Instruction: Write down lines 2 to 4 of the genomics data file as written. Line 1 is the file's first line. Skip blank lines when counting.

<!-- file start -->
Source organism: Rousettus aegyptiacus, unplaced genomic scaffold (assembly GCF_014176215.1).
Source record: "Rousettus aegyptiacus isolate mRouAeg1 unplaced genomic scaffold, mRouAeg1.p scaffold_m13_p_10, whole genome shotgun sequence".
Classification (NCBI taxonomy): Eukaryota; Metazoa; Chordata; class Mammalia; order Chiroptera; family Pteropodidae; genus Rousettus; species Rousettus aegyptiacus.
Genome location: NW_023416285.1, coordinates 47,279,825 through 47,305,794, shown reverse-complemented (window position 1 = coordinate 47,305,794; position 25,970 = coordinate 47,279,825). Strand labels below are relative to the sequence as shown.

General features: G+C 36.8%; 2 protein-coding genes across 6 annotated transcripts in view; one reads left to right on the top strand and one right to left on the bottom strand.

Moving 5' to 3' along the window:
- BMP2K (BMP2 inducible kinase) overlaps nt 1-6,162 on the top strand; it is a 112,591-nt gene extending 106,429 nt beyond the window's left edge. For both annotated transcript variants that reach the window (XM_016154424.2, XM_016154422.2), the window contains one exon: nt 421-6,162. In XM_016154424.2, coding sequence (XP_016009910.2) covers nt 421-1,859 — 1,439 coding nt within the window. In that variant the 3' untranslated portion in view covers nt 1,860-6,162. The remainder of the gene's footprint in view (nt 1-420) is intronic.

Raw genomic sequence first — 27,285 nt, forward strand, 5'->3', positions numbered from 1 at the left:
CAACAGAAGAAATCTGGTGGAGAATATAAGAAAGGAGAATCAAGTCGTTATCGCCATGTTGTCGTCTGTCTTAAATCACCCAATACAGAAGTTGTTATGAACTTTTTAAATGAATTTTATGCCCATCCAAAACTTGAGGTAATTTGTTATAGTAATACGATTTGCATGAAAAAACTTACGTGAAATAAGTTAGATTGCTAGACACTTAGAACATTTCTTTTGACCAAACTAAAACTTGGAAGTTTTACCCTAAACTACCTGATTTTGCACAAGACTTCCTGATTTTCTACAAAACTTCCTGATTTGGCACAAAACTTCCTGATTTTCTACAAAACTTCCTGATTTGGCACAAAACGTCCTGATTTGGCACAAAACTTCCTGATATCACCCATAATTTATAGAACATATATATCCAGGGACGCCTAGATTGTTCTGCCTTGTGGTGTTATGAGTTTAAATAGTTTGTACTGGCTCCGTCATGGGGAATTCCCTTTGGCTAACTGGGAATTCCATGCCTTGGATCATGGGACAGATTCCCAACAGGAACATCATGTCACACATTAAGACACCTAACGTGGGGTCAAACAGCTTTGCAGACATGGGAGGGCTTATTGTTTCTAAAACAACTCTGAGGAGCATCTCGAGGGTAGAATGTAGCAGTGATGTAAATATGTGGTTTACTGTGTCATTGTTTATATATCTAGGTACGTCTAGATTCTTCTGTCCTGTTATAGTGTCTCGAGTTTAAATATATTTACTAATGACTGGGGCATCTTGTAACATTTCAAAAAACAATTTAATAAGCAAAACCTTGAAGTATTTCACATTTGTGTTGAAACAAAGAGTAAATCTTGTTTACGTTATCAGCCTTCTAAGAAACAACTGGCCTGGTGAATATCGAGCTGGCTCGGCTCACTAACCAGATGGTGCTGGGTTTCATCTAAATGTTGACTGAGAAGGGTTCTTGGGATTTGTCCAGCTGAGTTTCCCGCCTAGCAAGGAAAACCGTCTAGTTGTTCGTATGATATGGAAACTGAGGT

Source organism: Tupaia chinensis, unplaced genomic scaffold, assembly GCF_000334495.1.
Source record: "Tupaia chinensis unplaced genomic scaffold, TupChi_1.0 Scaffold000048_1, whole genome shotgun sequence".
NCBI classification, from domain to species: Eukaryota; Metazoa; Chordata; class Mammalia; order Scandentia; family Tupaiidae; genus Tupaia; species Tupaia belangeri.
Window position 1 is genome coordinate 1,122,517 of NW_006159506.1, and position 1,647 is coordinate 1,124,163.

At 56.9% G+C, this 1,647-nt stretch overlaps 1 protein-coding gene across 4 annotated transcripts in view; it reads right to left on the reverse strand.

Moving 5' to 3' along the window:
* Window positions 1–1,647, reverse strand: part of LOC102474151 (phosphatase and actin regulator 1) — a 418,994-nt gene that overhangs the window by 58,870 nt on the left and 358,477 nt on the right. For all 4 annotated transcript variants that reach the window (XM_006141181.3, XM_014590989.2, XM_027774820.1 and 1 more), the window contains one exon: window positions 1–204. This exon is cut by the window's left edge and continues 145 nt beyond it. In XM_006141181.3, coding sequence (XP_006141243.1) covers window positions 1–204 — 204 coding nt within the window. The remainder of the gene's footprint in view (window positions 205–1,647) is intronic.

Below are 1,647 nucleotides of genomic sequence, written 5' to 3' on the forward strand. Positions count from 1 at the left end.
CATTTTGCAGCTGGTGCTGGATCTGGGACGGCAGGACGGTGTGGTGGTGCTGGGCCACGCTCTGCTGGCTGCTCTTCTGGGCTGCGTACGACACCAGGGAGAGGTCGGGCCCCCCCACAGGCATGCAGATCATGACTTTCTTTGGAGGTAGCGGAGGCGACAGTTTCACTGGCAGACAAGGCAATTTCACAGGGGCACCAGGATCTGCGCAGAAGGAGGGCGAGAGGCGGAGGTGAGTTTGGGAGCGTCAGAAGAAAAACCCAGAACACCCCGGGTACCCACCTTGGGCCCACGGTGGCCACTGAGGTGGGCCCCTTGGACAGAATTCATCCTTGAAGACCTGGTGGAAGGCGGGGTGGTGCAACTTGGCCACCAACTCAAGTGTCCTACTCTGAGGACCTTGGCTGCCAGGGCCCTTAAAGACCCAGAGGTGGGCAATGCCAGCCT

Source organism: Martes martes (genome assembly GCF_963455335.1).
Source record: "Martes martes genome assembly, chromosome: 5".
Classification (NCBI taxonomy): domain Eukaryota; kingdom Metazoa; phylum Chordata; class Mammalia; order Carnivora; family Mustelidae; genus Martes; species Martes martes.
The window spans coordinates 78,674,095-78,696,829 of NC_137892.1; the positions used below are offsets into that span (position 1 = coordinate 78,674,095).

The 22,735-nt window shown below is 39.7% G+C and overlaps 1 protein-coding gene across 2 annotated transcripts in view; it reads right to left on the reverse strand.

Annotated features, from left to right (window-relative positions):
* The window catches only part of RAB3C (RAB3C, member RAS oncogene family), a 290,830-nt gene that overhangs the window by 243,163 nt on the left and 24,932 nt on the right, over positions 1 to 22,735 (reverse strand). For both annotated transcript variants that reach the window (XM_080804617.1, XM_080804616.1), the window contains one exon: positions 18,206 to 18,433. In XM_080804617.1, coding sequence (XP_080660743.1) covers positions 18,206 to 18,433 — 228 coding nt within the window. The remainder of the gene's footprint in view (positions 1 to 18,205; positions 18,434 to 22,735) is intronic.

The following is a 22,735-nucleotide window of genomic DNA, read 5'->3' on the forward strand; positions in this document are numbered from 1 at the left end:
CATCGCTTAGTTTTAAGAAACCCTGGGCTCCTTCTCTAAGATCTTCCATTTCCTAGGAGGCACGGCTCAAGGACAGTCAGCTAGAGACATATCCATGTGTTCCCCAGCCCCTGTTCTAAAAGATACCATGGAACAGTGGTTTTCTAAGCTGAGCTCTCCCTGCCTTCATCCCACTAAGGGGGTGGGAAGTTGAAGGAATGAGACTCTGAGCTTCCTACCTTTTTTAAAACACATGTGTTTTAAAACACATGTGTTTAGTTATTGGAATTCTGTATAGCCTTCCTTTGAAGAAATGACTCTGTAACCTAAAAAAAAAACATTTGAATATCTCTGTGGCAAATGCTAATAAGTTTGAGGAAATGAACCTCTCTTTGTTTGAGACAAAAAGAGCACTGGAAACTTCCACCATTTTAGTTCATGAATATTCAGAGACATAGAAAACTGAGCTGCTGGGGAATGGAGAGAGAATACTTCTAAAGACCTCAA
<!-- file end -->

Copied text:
Source record: "Rousettus aegyptiacus isolate mRouAeg1 unplaced genomic scaffold, mRouAeg1.p scaffold_m13_p_10, whole genome shotgun sequence".
Classification (NCBI taxonomy): Eukaryota; Metazoa; Chordata; class Mammalia; order Chiroptera; family Pteropodidae; genus Rousettus; species Rousettus aegyptiacus.
Genome location: NW_023416285.1, coordinates 47,279,825 through 47,305,794, shown reverse-complemented (window position 1 = coordinate 47,305,794; position 25,970 = coordinate 47,279,825). Strand labels below are relative to the sequence as shown.